Kevin Gardner, UofL Office of Research and Innovation

A competition is heating up among cities seeking to attract more residents and more businesses by transforming themselves into tech and talent hubs. One of the main ways to do that is through local universities.

Louisville Future spoke with Kevin Gardner, Executive Vice President for Research and Innovation at UofL, about the work the school is doing to help make this happen.

How important are universities to a region’s ecosystem?

Gardner: Innovations and ideas from universities often serve as a backbone for economic development in a region. For example, in New Hampshire (where I just was), many companies moved to the area to co-locate with the nation’s premier ocean mapping research organization at UNH.

UofL is in the process of growing the way that we interact with regional companies and entrepreneurs. This has to be done intentionally; that is, it doesn’t automatically happen. You have to work at it and that’s what I’ve been spending my time doing since I got here.

What are your goals at UofL?

Gardner: Number one is to make sure that business and industry in the region know about the resources that are available at UofL. We’re really just starting this now, but we’ve hired a new director for industry partnerships who will connect people with what the University has to offer.

UofL is here to serve the citizens of the region, the citizens of the state. An important part of that is to be able to use the technology that we have, our research assets, to help local industries.

For example, we have a $30 million Micro/Nano Technology Center (MNTC), which is a cleanroom facility that supports a wide range of research initiated by faculty, academic institutions, start-ups, medium and large businesses around the country. Our Huson Imaging & Characterization laboratory contains a new scanning probe and an infrared thermal imaging microscope.

Companies that are developing new products or troubleshooting existing ones might not have a multi-million dollar machine to do that. We want to make sure businesses in this region know that we have that stuff for their use.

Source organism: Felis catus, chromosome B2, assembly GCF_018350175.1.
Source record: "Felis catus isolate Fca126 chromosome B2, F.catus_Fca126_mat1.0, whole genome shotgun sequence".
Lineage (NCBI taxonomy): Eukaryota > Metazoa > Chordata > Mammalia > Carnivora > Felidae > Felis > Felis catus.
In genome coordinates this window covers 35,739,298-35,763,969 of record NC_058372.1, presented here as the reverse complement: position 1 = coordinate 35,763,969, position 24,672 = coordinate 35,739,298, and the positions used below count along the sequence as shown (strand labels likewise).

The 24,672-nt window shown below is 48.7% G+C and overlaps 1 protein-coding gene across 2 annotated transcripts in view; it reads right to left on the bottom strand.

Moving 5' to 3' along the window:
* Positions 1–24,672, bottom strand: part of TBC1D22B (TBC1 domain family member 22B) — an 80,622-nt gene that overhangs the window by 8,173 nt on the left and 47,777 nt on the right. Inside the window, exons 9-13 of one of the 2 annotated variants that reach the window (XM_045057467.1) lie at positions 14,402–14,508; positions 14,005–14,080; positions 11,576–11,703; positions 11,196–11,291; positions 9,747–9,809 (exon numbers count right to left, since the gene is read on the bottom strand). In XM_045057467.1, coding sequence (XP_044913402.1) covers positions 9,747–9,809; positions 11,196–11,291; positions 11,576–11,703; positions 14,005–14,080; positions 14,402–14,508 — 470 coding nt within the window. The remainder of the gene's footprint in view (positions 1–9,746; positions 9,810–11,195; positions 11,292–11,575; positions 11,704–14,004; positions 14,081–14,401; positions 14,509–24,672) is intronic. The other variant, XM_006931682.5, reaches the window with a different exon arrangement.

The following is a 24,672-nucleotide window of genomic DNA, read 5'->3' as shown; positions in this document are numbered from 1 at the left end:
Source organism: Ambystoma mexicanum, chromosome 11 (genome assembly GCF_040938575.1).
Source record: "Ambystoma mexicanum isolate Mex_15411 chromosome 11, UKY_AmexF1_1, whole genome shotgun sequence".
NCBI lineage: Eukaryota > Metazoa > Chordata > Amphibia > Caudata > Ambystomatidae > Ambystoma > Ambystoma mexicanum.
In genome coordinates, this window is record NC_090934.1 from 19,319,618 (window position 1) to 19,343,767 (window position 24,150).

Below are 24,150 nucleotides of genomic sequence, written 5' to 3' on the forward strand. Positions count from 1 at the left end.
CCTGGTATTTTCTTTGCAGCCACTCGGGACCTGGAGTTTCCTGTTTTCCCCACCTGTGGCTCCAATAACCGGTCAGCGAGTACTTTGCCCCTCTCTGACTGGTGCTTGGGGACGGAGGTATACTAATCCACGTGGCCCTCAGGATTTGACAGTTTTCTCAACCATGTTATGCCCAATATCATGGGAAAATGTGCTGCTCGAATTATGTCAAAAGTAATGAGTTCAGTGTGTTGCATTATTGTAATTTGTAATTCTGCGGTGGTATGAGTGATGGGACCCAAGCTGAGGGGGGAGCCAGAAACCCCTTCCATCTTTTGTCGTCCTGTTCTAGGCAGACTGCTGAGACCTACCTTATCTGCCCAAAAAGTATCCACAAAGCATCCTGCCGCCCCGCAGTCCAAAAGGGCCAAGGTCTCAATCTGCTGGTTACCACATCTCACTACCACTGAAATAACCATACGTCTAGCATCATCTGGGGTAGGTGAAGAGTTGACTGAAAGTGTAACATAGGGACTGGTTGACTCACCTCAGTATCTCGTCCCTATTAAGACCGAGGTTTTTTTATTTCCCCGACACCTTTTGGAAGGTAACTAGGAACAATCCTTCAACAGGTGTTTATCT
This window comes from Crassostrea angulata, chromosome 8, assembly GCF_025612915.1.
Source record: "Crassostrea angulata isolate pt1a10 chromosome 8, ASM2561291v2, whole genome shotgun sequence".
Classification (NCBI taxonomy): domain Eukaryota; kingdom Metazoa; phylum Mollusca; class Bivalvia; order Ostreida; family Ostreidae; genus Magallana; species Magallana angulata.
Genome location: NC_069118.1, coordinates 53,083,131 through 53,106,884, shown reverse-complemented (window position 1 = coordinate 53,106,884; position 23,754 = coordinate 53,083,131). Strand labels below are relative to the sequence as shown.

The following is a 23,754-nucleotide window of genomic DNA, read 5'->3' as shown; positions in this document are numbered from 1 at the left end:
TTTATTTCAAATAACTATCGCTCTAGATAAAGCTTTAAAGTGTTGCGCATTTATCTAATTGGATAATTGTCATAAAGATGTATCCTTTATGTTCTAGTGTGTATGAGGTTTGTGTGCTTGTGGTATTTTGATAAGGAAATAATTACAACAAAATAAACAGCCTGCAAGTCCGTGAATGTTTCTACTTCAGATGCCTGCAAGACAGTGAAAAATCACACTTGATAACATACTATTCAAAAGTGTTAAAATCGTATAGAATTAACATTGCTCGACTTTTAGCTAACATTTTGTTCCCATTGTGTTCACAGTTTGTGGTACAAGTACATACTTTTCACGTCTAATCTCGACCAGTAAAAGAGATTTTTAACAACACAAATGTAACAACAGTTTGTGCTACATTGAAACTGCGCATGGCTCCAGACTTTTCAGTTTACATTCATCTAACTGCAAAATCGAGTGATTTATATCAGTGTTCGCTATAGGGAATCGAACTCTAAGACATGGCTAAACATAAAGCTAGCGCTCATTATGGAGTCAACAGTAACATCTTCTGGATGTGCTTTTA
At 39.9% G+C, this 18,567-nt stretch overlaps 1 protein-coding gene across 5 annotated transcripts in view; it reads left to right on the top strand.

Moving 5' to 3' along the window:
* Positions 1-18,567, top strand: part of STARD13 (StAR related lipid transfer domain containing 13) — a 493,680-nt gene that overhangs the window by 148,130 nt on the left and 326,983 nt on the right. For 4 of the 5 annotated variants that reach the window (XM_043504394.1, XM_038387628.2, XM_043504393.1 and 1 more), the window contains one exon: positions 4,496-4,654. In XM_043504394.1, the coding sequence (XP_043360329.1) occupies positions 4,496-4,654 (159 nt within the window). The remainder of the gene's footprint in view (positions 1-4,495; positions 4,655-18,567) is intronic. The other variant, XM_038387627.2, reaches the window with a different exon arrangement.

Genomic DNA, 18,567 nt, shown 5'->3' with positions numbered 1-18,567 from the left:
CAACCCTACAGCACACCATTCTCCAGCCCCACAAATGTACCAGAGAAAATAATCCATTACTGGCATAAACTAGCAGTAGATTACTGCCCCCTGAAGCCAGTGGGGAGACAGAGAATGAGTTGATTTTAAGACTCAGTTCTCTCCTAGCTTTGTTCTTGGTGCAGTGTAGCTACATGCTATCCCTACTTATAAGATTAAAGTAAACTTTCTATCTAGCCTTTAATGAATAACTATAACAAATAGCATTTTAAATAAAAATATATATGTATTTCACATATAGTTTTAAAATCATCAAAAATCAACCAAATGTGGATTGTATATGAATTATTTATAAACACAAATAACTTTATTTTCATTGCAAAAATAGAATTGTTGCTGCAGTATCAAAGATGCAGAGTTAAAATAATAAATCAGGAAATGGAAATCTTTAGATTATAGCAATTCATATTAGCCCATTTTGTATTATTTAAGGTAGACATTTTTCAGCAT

The other side of that is tech transfer or spinning out tech from UofL.

What are your goals for tech transfer?

Gardner: We are looking for an Entrepreneurship and Innovation Director who will focus on students and community-based entrepreneurship. That’s about helping students from all disciplines recognize the value of their ideas and how to get those ideas out into the marketplace, where they can actually influence the world.

We’re interviewing now for a person to oversee innovation in new ventures and to drive the technology transfer process. We’re looking at some real national leaders in this space.

The number of spin-out companies we’ve had and how many licenses that we’ve established for our technologies with companies every year shows how impactful the innovation enterprise is at UofL. It’s really robust. Last year, we had 80 invention disclosures, 350 research support agreements, 144 patent applications and 48 patents awarded.

Can you name a couple of spin-outs?

Gardner: Talaris Therapeutics is one. It’s a company that developed a single-dose cell therapy for producing immune tolerance for kidney transplant patients. The therapy enabled 70% of living donor kidney transplant (LDKT) recipients to discontinue all immunosuppressive drugs by 12 months after their kidney transplants.

Unitonomy is another. The company was established in 2019, and develops culture management software for employee engagement and inclusiveness.

What are you seeing so far?

Gardner: So far we’re seeing that the businesses or the organizations that represent businesses, whether that’s GLI or Louisville Forward or the different associations that we’ve engaged with, are really hankering for this connection. They’re so appreciative that we’re reaching out and letting them know that we’re here.